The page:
One approach is to decouple TCP congestion control mechanisms from data recovery actions. The intent is to allow new data to be sent during recovery to sustain TCP ACK clocking. This approach is termed Forward Acknowledgements with Rate Halving (FACK) [RFC 2760] , where one packet is sent for every two ACKs received while TCP is recovering from lost packets. This algorithm effectively reduces the sending rate by one-half within one RTT interval, but does not freeze the sender to wait the draining on one-half of the congestion window’s amount of data from the network before proceeding to sending further data, nor does it permit the sender to burst retransmissions into the network. This is particularly effective for long-delay networks, where the fast recovery algorithm causes the sender to cease sending for up to one RTT interval, thereby losing the accuracy of the implicit ACK clock for the session. FACK allows the sender to continue to send packets into the network during this period, in an effort to allow the sender to maintain an accurate view of the ACK clock. FACK also provides an ability to set the number of SACK blocks that specify a missing segment before resending the segment, allowing the sender greater levels of control over sensitivity to packet reordering. The changes to TCP to support FACK are a change in the sender’s TCP to use the FACK algorithm for recovery, and, for optimal performance, use of SACK options by the receiver.
In looking for alternative responses to packet corruption, it is noted that TCP segments that are corrupted are often detected at the link level, and are discarded by the link-level drivers. This discard cannot be used to generate an error message to the packet sender, given that the IP header of the packet may itself be corrupted, nor can the discard signal be reliably passed to the receiver, for the same reason. However, despite this unreliability of information, this signaling from the link level to the transport level is precisely the objective here, because, at the TCP protocol level, the sender needs to be aware that the packet loss was not due to network congestion, and that there is no need to take corrective action in terms of TCP congestion behavior.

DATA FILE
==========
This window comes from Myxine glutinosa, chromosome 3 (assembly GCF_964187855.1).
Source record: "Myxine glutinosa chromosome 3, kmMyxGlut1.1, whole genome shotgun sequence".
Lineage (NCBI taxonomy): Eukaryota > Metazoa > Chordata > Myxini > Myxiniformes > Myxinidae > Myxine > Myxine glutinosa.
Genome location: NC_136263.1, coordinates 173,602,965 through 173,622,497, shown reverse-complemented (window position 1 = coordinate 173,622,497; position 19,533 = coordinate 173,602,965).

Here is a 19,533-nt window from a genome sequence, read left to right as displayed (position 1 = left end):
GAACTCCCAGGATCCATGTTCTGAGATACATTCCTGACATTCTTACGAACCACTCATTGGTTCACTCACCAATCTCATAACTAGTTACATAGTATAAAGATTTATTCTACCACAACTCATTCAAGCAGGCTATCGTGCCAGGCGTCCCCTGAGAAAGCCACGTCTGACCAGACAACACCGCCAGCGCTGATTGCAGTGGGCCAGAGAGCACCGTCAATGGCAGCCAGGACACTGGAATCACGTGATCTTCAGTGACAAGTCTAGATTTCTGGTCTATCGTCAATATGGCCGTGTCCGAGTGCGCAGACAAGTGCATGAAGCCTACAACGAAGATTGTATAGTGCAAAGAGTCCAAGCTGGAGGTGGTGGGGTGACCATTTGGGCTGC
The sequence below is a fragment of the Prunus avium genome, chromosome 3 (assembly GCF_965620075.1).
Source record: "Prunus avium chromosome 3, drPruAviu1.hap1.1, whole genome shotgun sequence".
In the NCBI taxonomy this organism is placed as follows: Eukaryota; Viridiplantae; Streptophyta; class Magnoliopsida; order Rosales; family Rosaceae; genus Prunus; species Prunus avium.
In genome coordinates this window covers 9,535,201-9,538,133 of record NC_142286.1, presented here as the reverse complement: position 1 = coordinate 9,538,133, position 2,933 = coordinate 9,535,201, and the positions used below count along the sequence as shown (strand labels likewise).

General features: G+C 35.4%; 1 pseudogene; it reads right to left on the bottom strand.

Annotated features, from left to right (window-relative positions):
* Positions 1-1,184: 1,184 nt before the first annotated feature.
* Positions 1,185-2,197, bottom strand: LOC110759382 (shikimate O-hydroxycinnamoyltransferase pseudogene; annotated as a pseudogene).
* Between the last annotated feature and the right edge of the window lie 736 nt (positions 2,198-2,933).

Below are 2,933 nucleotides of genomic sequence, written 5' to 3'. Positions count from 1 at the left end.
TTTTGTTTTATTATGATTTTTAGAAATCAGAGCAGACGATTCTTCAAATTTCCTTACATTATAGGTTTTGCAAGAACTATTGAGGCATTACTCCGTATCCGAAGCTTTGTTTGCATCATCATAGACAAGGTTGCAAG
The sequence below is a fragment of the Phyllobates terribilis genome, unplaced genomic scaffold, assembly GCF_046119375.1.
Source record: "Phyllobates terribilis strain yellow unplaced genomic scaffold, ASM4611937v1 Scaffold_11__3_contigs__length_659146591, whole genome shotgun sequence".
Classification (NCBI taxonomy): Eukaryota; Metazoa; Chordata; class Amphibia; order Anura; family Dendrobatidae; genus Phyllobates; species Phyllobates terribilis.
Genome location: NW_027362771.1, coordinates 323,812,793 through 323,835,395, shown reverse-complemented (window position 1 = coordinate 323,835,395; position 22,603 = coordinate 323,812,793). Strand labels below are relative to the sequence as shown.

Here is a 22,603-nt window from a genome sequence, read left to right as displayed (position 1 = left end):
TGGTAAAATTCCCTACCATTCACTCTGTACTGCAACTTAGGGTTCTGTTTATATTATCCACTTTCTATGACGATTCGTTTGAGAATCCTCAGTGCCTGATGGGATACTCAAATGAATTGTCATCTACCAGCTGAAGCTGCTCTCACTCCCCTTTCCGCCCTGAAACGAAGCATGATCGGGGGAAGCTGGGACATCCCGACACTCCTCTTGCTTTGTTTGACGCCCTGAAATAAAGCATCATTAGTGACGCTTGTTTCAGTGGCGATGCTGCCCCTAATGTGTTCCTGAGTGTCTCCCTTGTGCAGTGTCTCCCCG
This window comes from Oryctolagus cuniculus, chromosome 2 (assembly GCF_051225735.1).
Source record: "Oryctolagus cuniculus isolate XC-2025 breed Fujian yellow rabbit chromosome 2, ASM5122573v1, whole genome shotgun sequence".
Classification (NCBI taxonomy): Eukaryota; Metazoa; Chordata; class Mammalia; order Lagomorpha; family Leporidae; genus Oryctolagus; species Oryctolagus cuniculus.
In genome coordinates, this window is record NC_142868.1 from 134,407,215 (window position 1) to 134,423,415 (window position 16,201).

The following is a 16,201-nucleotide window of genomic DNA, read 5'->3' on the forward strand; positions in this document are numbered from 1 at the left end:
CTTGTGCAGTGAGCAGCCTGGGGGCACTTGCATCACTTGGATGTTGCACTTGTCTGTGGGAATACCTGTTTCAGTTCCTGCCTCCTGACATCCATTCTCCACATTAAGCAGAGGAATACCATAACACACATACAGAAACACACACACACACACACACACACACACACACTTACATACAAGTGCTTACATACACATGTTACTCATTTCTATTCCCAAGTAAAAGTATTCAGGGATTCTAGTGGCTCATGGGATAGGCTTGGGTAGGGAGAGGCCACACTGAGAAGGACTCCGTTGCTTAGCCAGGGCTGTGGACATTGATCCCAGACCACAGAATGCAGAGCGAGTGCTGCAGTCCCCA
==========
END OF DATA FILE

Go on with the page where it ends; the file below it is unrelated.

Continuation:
One approach to provide this signaling from the data link level to the transport level calls for the link-level device to forward a “corruption experienced” Internet Control Message Protocol (ICMP) packet when discarding a corrupted packet [RFC 2760]. This approach has the ICMP packet being sent in the forward direction to the receiver, who then has the task of converting this message and the associated lost packet information into a signal to the sender that the duplicate ACKs are the result of corruption, not network congestion. This signal from the receiver to the sender can be embedded in a TCP header option. The sending TCP session will maintain a corruption experienced state for two RTT intervals, retransmitting the lost packets without halving the congestion window size.
As we have noticed, corruption may have occurred in the packet header, and the sender’s address may not be reliable. This approach addresses this by having the router keep a cache of recent packet destinations, and when the IP header information is unreliable because of a failed IP header checksum, the router will forward the ICMP message to all destinations in the cache. The potential weakness in this approach is that if network congestion occurs at the same time as packet corruption, the sender will not react to the congestion, and will continue to send into the congestion for a further two RTT intervals. This approach is not without some deployment concerns. It calls for modification to the wireless routers and to the receiver’s link-level drivers to generate the ICMP corruption experienced messages, modification to the receiver’s IP stack in order to take signals from the IP ICMP processor and from the link level driver and convert them to TCP corruption loss signals within the TCP header of the duplicate ACKs, and modifications to the TCP processor at the sender to undertake corruption-experienced packet loss recovery. Even with these caveats in mind, this approach of explicit corruption signaling is a very promising approach to addressing performance issues with TCP over wireless.
Of course high levels of bit errors is not the only problem facing TCP over wireless systems. Mobile wireless systems are typically small handsets or personal digital assistants, and the application transactions are often modified to reduce the amount of data transferred, given that a limited amount of data can be displayed on the device. In this case, the ratio between payload and IP and TCP headers starts to become an issue, and some consideration of header compression is necessary. Header compression techniques typically take the form of stripping out those fields of the header that do not vary on a packet-by-packet basis, or that vary by amounts that can be derived from other parts of the header, and then transmitting the delta values of those fields that are varying.